The American Academy of Orthopaedic Surgeons (AAOS) explains that the bones, joints, and ligaments of the midfoot help keep the arch of the foot stable. In walking or running, the midfoot transfers the forces that the calf muscles generate to the front of the foot.

Some people refer to TMT joints as Lisfranc joints, with this name coming from the Napoleonic army surgeon Jacques Lisfranc de St. Martin.

According to a 2017 review article, TMT joint injuries are relatively rare, accounting for only 0.2% of all fractures and affecting about 1 in 55,000 people every year.

A separate 2016 review article states that TMT joint injuries can be the result of direct trauma, such as bending or twisting in the midfoot, or indirect trauma, such as crush injuries that also damage the soft tissues. Twisting injuries can result from athletic injuries or something as simple as stumbling.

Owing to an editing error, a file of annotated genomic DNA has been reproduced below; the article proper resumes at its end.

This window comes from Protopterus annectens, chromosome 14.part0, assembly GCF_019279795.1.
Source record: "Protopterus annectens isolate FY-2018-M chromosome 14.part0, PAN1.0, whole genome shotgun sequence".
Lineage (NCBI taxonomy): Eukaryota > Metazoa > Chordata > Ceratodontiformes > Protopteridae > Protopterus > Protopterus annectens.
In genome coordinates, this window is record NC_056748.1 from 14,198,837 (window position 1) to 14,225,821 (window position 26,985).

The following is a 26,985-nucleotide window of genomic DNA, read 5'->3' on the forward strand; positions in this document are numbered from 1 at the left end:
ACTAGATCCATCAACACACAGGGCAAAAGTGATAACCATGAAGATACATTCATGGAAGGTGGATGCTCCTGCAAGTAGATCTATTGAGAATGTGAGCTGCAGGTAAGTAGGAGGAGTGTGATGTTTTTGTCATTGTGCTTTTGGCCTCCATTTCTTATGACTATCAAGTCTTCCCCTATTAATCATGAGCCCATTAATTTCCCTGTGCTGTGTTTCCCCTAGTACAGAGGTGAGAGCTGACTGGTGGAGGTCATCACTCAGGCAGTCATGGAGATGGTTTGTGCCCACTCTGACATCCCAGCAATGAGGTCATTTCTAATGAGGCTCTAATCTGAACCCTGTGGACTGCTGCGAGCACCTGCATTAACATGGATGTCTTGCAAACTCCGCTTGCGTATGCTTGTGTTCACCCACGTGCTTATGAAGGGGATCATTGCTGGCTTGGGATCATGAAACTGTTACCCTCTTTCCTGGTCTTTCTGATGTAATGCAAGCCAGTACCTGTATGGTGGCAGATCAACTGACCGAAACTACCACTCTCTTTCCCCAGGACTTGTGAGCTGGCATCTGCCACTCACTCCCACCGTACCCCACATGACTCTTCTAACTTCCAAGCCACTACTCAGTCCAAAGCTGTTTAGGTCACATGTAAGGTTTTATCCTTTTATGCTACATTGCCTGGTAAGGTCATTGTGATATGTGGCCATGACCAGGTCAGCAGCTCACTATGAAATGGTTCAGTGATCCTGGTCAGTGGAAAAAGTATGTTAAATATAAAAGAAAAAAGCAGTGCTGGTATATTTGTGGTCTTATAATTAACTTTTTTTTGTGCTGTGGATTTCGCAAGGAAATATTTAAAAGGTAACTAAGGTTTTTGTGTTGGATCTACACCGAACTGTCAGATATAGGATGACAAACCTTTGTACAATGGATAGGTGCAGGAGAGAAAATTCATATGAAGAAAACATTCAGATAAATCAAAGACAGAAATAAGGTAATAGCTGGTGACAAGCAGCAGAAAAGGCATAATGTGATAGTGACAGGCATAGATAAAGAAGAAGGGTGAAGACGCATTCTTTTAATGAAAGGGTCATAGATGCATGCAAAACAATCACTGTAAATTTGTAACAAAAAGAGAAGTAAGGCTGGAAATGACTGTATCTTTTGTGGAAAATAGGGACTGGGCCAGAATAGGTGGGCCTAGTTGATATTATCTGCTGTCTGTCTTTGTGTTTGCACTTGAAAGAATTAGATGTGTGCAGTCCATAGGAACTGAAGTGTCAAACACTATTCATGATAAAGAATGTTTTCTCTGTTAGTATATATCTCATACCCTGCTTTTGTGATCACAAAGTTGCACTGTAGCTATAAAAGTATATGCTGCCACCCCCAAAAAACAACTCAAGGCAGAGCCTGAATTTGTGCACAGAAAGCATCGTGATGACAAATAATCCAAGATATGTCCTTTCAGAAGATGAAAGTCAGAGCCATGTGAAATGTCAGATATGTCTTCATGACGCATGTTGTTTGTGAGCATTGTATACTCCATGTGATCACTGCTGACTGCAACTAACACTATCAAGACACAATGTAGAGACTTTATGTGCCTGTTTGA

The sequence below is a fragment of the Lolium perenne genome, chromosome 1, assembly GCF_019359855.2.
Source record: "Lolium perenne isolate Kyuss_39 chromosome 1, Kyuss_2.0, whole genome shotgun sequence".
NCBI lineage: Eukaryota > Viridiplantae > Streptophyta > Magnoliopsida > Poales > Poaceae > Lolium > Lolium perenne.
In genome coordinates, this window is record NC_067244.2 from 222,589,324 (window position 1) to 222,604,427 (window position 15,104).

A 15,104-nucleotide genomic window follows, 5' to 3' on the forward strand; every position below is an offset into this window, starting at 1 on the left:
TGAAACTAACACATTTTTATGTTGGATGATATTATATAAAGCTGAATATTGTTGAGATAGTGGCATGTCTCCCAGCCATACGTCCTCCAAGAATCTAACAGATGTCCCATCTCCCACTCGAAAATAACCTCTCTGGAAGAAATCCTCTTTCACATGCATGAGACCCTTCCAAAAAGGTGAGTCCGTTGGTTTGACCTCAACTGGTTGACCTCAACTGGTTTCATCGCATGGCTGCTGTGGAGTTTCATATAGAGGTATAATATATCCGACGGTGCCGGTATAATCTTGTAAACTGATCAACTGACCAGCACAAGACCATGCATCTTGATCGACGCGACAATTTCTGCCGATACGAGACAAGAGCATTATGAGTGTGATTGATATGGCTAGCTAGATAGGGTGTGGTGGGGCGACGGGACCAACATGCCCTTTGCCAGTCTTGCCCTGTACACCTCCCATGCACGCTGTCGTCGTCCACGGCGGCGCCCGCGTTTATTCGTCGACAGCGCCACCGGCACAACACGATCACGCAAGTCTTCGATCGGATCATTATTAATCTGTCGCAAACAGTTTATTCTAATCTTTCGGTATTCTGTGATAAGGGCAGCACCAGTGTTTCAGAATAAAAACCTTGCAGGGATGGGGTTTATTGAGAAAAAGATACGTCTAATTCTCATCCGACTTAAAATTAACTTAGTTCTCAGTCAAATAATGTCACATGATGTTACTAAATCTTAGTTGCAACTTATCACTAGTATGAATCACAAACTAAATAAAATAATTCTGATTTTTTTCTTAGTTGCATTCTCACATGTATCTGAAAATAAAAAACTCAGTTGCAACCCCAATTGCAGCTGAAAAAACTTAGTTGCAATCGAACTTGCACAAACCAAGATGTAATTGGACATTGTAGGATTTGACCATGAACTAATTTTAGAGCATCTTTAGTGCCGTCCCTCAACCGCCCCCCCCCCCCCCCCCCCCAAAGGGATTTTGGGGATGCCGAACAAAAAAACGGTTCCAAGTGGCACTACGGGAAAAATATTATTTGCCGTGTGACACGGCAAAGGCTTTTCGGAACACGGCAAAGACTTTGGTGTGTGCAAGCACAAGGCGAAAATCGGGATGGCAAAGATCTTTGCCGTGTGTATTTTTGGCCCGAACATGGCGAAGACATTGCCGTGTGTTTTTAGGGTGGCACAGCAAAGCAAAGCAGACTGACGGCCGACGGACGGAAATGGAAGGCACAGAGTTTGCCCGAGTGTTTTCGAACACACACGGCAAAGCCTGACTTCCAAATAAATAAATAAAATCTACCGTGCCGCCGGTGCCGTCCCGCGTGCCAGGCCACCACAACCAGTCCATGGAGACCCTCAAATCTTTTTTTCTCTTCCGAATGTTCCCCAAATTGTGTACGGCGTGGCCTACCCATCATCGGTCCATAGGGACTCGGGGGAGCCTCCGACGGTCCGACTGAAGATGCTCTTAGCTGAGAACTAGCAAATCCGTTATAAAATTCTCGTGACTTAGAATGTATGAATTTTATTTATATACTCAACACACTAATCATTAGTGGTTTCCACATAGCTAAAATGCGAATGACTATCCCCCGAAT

The article notes that 67% of TMT joint injuries are high velocity injuries associated with motor vehicle accidents. Most of the remaining injuries are from falls or crushing injuries.

The AAOS states that TMT joint injuries include bone fractures and torn ligaments. These injuries can be simple, affecting only one joint, or complex, involving multiple joints, bones, or ligaments. The organization adds that TMT injuries often affect the cartilage, which is the firm but flexible connective tissue between bones. Cartilage allows the joints to move smoothly. Untreated cartilage damage can lead to arthritis.